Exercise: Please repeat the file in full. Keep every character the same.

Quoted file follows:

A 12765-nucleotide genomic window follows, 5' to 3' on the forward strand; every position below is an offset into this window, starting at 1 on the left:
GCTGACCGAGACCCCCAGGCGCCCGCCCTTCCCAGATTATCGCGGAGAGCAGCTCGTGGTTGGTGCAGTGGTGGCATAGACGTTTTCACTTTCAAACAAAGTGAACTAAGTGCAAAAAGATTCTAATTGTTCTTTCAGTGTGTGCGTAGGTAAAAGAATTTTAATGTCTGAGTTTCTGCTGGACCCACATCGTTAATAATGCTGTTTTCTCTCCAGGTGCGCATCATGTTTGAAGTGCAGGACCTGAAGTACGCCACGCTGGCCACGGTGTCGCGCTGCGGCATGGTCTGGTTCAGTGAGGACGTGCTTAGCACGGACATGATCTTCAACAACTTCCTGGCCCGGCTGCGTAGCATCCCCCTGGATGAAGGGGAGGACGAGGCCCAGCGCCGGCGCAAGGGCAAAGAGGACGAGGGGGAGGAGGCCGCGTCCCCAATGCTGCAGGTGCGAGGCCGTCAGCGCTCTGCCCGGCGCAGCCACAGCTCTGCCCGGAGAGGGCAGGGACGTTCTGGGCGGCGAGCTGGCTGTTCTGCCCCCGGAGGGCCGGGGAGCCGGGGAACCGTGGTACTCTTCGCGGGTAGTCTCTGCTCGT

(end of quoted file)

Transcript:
A 12765-nucleotide genomic window follows, 5' to 3' on the forward strand; every position below is an offset into this window, starting at 1 on the left:
GCTGACCGAGACCCCCAGGCGCCCGCCCTTCCCAGATTATCGCGGAGAGCAGCTCGTGGTTGGTGCAGTGGTGGCATAGACGTTTTCACTTTCAAACAAAGTGAACTAAGTGCAAAAAGATTCTAATTGTTCTTTCAGTGTGTGCGTAGGTAAAAGAATTTTAATGTCTGAGTTTCTGCTGGACCCACATCGTTAATAATGCTGTTTTCTCTCCAGGTGCGCATCATGTTTGAAGTGCAGGACCTGAAGTACGCCACGCTGGCCACGGTGTCGCGCTGCGGCATGGTCTGGTTCAGTGAGGACGTGCTTAGCACGGACATGATCTTCAACAACTTCCTGGCCCGGCTGCGTAGCATCCCCCTGGATGAAGGGGAGGACGAGGCCCAGCGCCGGCGCAAGGGCAAAGAGGACGAGGGGGAGGAGGCCGCGTCCCCAATGCTGCAGGTGCGAGGCCGTCAGCGCTCTGCCCGGCGCAGCCACAGCTCTGCCCGGAGAGGGCAGGGACGTTCTGGGCGGCGAGCTGGCTGTTCTGCCCCCGGAGGGCCGGGGAGCCGGGGAACCGTGGTACTCTTCGCGGGTAGTCTCTGCTCGT